Answer Writing Practice for UPSC IAS & UPPSC Mains Exam: Paper - III (General Studies – II) - 29 July 2019

Answer Writing Practice for UPSC IAS Mains Exam


Answer Writing Practice for UPSC IAS & UPPSC Mains Exam


UPSC Syllabus:

  • Paper-III: General Studies -II (Governance, Constitution, Polity, Social Justice and International relations)

Q. Office of speaker has been a controversial one in Indian parliamentary system. In light of these controversies, suggest measures to make the office independent and impartial. (250 words)

Model Answer:

  • Introduction
  • General controversies related to office of Speaker
  • British Parliament practise
  • Measures needed

Introduction:

The Speaker is the presiding officer of the Lok Sabha (House of the People), the lower house of the Parliament of India. The speaker is elected generally in the very first meeting of the Lok Sabha following general elections. Serving for a term of five years, the speaker chosen from sitting members of the Lok Sabha (House of the People), and is by convention a member of the ruling party or alliance.

General controversies related to office of Speaker:

  • Appointment and tenure: The structural issues regarding the manner in which the Speaker is appointed and his tenure in office. Usually the speaker is from the ruling party and this makes it a more of a political liability on speaker to favour his party.
  • Lack of Tenure security: With no security in the continuity of office, the Speaker is dependent on his or her political party for re-election. This makes the Speaker susceptible to pulls and pressures from her/his political party in the conduct of the proceedings of the Lok Sabha.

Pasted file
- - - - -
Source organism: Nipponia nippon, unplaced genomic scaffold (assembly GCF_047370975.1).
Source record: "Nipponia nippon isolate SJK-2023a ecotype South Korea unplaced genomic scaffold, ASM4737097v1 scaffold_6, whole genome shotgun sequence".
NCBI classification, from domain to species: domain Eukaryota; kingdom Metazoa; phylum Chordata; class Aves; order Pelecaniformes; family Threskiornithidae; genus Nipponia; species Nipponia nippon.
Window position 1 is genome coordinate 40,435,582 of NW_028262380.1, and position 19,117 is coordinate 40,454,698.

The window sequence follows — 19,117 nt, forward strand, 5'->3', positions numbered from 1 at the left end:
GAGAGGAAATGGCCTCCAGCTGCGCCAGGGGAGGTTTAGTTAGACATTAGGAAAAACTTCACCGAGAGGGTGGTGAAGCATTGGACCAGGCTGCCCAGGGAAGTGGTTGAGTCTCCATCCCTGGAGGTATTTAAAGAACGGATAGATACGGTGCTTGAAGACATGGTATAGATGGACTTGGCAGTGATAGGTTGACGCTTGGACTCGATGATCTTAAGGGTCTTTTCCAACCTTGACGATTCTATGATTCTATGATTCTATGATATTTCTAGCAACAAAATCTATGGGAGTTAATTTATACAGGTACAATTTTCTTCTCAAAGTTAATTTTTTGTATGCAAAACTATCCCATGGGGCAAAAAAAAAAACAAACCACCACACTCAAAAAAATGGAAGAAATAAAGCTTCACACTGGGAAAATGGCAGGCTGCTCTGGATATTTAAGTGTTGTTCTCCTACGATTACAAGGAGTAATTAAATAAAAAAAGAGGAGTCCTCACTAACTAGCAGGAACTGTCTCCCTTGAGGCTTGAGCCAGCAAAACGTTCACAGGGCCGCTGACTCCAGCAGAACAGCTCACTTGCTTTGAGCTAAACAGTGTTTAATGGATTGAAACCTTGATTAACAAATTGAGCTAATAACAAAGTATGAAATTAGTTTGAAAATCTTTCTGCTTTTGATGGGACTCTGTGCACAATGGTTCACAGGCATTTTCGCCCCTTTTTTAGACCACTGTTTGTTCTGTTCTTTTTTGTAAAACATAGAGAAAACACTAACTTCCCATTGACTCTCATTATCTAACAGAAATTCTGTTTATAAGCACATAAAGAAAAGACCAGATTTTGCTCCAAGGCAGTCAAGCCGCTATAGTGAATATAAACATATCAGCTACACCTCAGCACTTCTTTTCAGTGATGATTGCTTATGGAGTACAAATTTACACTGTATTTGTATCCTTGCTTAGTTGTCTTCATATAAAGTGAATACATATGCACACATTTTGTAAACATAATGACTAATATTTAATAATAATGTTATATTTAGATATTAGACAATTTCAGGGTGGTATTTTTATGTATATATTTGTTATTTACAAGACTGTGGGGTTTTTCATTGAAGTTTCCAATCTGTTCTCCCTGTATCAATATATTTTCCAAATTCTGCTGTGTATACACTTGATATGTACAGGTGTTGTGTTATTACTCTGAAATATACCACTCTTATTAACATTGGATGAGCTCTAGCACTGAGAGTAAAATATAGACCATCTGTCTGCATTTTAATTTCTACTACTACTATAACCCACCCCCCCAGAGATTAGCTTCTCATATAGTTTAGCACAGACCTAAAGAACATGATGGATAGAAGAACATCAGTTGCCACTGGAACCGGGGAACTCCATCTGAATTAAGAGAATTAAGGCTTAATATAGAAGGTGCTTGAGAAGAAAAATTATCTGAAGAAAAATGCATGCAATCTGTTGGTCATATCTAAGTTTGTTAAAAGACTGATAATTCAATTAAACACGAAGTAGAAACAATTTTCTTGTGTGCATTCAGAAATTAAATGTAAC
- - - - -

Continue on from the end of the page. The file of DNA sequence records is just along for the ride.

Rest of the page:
• Anti-defection law: In recent times, there are number of instances where the role of speaker has been criticised for decision on membership of MLAs under the anti-defection law and their ruling have been challenged in courts. The Tenth Schedule says the Speaker’s/Chairperson’s decision on questions of disqualification on ground of defection shall be final and can’t be questioned in courts. It was anticipated that giving Speakers the power to expel legislators would prevent unnecessary delays by courts and make anti defection law more effective.
  • Discretionary power: There are various instances where the Rules vest the Speakers with unbridled powers such as in case of declaration of bill as money bill (Lok Sabha Speaker). This discretionary power comes under criticism when Aadhar bill was introduced in Lok Sabha as Money Bill.
  • Referral to DSRCs:The Speaker is also empowered to refer the Bill to a Standing Committee. As per prevailing practice house members or speaker usually refers all important bills to the concerned Departmentally Related Standing Committees for examination and report. But in recent time speaker uses its discretionary power to pass many important bills on day after introduction of bill without proper discussion and references.